After China confirmed that two Japanese men had been detained for alleged espionage activity late last month, Japanese news sources have reported that two more nationals have been detained on suspicion of spying. From AFP:
A Japanese woman in her 50s has been held in Shanghai since June for her alleged involvement in spying on the country, the Mainichi Shimbun daily said.
The woman, who runs a Japanese language school in Tokyo, had visited China frequently, Kyodo News said, adding that the purpose of her visits was unknown.
Separately, another Japanese national in his 60s has been detained in Beijing on similar charges, the Mainichi said.
[…] The detentions – the first since 2010 involving Japanese nationals on such charges – come as relations remain clouded by disputes over islands and Tokyo’s wartime history, despite close trade links. [Source]
The Japan Times reported that the woman who is being held had made several recent visits to China. The purpose of her most recent visit to China was unclear, it said.
[…] Japanese media reports said the men had been held since May, one in northern Liaoning province, the other in coastal Zhejiang province.
Japan’s top government spokesman denied at the time that Tokyo spies on foreign countries, insisting that his country was “not engaged in such activity”. [Source]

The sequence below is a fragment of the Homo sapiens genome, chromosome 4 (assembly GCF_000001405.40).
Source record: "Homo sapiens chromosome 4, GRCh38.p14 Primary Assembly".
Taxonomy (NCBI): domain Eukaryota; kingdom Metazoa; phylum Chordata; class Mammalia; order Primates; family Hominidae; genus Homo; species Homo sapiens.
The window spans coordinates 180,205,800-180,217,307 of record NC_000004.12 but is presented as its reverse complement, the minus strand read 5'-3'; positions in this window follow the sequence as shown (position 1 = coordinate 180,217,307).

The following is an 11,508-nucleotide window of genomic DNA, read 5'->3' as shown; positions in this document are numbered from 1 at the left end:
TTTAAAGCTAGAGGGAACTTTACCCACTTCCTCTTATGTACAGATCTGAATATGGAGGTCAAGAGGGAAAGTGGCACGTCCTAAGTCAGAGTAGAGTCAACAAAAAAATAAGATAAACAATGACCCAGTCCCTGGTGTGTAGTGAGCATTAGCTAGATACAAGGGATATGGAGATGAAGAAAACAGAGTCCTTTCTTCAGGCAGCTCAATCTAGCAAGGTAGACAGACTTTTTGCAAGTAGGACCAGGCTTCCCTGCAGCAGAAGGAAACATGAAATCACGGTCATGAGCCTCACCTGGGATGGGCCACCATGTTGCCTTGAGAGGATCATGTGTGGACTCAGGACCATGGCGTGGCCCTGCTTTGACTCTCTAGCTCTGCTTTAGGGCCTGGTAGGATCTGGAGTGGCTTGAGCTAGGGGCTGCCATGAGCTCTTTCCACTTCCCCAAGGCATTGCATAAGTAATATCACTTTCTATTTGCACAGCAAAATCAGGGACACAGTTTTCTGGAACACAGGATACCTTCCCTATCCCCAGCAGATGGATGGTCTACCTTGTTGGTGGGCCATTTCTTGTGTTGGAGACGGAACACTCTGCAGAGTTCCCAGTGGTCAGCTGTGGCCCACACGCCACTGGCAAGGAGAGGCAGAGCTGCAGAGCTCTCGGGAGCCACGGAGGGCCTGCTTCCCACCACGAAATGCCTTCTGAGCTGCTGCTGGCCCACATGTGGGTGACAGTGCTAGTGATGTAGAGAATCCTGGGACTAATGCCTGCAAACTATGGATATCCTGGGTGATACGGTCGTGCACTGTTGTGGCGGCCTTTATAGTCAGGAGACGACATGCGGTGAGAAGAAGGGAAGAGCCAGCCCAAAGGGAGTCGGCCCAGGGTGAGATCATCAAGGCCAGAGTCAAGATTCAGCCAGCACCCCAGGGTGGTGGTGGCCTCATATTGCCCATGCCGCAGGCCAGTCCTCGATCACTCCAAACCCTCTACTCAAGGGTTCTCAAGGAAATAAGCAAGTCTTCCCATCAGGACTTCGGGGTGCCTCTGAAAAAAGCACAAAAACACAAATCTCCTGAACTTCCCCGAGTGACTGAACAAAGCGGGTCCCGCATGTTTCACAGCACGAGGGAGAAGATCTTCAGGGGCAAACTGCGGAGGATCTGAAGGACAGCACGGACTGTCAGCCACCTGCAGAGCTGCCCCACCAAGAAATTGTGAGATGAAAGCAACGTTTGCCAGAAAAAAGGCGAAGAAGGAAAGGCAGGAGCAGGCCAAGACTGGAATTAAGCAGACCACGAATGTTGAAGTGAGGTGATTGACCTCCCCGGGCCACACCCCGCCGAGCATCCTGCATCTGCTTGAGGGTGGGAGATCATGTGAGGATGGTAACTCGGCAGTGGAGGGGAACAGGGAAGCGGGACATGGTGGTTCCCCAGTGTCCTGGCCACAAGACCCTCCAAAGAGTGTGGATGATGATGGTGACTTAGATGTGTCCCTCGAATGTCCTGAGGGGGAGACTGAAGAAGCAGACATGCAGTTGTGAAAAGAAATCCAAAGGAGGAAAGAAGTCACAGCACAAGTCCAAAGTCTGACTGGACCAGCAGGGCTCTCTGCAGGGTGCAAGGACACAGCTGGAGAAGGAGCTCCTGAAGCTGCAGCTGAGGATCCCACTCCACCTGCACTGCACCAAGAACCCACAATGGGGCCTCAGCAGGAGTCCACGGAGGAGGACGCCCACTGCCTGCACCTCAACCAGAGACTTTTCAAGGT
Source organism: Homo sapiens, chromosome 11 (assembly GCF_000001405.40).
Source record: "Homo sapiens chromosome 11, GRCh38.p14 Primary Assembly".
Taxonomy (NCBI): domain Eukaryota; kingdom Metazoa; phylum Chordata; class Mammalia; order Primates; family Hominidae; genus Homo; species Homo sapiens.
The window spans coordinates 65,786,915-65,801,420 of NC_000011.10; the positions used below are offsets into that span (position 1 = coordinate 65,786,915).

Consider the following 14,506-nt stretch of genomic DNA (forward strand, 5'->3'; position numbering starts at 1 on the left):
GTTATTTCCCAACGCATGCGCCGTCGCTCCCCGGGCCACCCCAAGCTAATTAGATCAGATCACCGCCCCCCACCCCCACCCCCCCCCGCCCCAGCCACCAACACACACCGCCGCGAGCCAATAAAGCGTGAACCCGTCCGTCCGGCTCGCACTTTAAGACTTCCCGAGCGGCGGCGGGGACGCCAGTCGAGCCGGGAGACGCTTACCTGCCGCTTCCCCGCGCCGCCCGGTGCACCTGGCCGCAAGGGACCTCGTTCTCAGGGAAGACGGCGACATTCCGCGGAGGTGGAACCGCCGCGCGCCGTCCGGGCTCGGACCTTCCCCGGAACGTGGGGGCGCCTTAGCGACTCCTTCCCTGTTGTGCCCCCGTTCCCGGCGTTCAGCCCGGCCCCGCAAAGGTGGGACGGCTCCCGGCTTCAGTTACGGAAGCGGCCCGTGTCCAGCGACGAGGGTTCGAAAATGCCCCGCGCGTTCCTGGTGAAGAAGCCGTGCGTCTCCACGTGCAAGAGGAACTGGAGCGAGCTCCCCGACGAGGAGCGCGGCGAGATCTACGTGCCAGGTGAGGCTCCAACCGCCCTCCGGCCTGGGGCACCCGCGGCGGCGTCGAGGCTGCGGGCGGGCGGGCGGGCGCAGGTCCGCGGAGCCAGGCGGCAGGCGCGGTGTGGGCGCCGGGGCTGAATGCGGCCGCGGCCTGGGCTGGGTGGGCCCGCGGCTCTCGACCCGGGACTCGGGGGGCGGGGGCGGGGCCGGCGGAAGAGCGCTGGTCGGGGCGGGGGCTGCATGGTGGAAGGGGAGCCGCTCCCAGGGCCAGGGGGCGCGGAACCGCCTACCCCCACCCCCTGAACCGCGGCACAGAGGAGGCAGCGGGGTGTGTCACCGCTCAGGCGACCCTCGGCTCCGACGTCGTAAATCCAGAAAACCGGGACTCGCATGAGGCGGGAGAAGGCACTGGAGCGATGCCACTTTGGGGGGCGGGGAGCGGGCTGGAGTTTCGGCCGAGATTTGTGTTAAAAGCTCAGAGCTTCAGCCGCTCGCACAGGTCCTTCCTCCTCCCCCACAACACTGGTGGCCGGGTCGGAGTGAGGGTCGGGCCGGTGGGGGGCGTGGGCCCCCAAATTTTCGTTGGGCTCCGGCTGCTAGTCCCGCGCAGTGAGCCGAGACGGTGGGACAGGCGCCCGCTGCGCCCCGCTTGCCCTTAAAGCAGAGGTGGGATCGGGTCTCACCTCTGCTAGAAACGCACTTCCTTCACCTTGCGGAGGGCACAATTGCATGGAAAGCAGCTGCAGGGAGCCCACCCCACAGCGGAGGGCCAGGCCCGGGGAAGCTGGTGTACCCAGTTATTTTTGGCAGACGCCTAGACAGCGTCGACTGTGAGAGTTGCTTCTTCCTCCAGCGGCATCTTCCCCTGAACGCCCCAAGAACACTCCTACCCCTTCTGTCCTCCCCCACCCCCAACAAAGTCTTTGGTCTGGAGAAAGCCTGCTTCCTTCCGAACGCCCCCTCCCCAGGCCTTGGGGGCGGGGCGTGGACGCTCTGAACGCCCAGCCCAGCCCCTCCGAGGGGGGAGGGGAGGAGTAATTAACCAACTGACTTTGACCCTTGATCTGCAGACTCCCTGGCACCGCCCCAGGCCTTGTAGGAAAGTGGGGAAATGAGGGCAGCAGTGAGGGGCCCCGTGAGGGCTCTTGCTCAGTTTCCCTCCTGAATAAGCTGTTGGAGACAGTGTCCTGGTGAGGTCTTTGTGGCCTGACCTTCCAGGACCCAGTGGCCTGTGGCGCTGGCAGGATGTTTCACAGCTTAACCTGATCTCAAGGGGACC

Chinese authorities have not yet commented on the most recent alleged detentions, which come as China and Japan remain embroiled in tension over maritime rights and the memorialization of world War II.
Beijing has been overhauling its national security regime in recent years. Last year, a new National Security Commission formed under direct oversight from Xi Jinping, and the recent approval of new national security legislation was criticized by the U.N High Commissioner for Human Rights for being too broad.
Last month, as President Xi Jinping’s state visit to the U.S., the family of American citizen Sandy Phan Phan-Gillis made public that she had been detained in China on spying charges since March.